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Ashenafi EndaleNovember 8, 202129

Audiences can now access news and events as they happen with the help of social media platforms such as Twitter, Facebook, and YouTube. They are migrating from classical media to the digital sphere and, as a result, the underdeveloped mainstream media of Ethiopia is facing new challenges, competitors, and demands as well as expectations and opportunities. Especially for private press, which has been losing advertisers and failing to broaden its readership and coverage, this is bad news. EBR’s Ashenafi Endale explores the journey periodicals are taking to embrace social media.


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Ashenafi EndaleSeptember 17, 202165

The Economic Commission for Africa (ECA) and International Chamber of Commerce (ICC) have jointly launched Centres of Entrepreneurship in Africa (CEA).

With strategic locations across Africa, the ECA – ICC Centres of Entrepreneurship will work with various stakeholders, including businesses, chambers of commerce, academic institutions, intergovernmental and governmental agencies, to connect local entrepreneurs to global markets and enhance regulatory conditions for SMEs to thrive.


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Ashenafi EndaleSeptember 15, 2021122

Ethiopia is in preparation to set up one stop border service with Eritrea, in a bid to utilize Assab port.

“we have prepared customs protocol and the Ethiopian government has already submitted it to the Eritrean ministry of foreign affairs. We have finalized every preparation on Ethiopian side and we are waiting responses from Eritrean side,” said Debele Kabeta, commissioner of Ethiopian Customs Commission (ECC).


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Ashenafi EndaleSeptember 7, 202181

Libya Oil Ethiopia is tapping into side businesses as profit margins from fuel supply and retail in Ethiopia stagnate. With fuel companies discouraged, “we are focusing on partnerships with local banks and international food chains. Our target is to offer full packages with one-stop services at our fuel stations, in addition to fuel,” said Chokri Dridi, General Manager of Libya Oil Ethiopia Limited, which has over 160 petroleum stations across Ethiopia.


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Ashenafi EndaleSeptember 5, 202189

Safaricom Telecommunications Ethiopia Plc, has commenced deploying network infrastructure, importing equipment, and recruiting staff in Addis Ababa, in a bid to launch its telecom services by the first half of 2022. The company will channel USD300 million for annual network infrastructure outlays, out of the USD8.5 billion it promised to invest in Ethiopia over the course of the next ten years.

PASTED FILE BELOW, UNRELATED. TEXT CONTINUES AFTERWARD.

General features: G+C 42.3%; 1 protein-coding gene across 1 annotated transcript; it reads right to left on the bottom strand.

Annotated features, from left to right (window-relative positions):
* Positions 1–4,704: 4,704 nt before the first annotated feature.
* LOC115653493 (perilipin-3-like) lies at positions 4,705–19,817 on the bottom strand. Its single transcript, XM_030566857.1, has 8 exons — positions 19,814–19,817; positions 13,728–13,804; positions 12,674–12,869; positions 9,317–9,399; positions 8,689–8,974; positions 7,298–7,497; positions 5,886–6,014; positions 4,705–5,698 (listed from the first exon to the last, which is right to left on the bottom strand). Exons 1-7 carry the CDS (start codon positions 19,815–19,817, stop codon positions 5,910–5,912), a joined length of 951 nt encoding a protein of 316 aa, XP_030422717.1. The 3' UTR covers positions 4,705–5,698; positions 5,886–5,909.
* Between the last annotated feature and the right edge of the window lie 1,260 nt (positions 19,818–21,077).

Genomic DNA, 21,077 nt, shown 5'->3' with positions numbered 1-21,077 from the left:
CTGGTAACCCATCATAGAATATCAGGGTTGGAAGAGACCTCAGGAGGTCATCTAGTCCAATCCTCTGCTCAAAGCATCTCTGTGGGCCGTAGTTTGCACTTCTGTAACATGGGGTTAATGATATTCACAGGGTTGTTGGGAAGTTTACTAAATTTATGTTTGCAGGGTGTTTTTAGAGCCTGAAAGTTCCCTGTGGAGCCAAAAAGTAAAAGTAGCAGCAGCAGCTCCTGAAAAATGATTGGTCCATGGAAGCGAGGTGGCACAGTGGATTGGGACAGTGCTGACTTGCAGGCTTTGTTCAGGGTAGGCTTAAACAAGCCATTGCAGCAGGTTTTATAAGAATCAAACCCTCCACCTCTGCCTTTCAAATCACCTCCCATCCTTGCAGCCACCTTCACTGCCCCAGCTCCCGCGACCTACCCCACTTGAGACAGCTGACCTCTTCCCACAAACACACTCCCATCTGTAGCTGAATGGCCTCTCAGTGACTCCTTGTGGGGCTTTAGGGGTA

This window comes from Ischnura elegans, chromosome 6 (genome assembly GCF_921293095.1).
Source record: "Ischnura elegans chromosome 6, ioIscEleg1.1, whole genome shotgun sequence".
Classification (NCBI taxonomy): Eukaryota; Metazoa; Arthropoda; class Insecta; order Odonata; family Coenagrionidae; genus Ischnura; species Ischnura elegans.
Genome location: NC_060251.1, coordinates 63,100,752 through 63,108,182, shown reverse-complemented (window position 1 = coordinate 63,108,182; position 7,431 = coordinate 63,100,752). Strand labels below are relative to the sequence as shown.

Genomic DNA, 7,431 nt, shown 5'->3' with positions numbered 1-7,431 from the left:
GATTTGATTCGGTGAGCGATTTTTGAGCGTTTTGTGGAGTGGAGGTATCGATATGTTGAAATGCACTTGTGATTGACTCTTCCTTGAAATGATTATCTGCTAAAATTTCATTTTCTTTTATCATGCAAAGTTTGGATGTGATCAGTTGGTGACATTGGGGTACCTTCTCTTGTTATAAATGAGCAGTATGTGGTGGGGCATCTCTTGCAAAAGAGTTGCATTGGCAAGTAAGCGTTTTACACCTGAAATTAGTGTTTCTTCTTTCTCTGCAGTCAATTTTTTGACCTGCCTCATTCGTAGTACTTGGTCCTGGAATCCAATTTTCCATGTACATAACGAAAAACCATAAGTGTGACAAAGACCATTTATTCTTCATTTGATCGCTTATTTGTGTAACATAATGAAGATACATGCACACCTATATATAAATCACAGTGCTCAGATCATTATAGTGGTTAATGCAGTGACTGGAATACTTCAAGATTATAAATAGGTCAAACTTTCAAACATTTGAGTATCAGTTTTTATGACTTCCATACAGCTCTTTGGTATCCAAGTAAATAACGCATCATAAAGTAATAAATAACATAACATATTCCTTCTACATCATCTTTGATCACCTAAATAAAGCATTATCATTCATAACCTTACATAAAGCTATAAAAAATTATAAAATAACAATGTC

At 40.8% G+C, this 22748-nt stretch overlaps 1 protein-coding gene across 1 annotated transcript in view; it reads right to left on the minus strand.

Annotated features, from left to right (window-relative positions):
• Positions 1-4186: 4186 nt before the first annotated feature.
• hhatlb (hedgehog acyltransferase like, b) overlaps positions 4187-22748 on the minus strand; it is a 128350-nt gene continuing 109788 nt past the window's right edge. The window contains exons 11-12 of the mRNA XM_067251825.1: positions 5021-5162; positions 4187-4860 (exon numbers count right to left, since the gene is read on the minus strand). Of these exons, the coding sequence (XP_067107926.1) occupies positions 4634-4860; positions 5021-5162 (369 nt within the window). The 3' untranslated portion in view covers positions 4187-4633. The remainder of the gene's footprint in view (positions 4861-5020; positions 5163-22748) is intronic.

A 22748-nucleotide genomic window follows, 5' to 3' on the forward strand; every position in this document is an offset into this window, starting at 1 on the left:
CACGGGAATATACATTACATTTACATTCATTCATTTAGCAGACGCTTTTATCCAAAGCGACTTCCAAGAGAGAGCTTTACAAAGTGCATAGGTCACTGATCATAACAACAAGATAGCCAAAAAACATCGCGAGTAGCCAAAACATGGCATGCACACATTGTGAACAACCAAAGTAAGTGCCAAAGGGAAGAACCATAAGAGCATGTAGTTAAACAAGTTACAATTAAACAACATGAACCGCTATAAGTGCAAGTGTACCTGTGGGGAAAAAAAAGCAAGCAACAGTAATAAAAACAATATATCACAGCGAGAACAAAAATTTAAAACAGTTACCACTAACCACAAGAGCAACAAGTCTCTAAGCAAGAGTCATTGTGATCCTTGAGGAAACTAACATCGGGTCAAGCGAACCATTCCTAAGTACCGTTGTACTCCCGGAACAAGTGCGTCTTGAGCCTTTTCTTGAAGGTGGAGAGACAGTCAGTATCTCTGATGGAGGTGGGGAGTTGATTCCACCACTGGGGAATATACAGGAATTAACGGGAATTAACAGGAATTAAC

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Ashenafi EndaleSeptember 5, 2021294

The National Bank of Ethiopia (NBE) drew four cards with the aim of “controlling galloping inflation by minimizing currency supply into the economy.” Implementation of the new measurements has already put commercial banks and insurance companies in a hot spot and will begin September 11, 2021—the first day of the Ethiopian new year.


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Ashenafi EndaleSeptember 1, 202142

Solomon Goshu, is Program Officer at International Media Support and Foyo, international media development institutions backed by Denmark and Sweden that provide media capacity building, research and development, coalition building, and management. The program in Ethiopia focuses on media reform, professionalism, and inclusion.
Solomon is also Coordinator of the national committee established three years ago to revise Ethiopian media laws after having been a journalist for ten years, including as a senior editor at The Reporter newspaper. He is a Lecturer at Addis Ababa University School of Law and has undertaken various research on Ethiopian media from a legal and journalistic perspective.


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Ashenafi EndaleSeptember 1, 202122

Persisting efforts to reposition Ethiopian coffee in the international market have begun to bear fruit, as the price of the nation’s specialty coffee has grown by 35Pct from last year, notwithstanding coffees fetching way above that during the recent Cup of Excellence competition. Yet, international markets are still not working to the interest of coffee growers but rather for processors, who use Ethiopian coffee to spice up their final coffee recipes and thus compensate for low quality coffees bought in bulk from other countries.

Ethiopia has undertaken substantial investment in increasing productivity, as well as straightening the local supply chain. However, such accomplishments domestically are not equally backed with efforts of reasserting the worth of Ethiopian coffee in international markets. Ethiopia still has no decision-making power over its coffees internationally, as coffee is mainly exported just to generate foreign currency. EBR’s Ashenafi Endale explores the remaining homework in removing the glass ceiling looking down on Ethiopian coffee.



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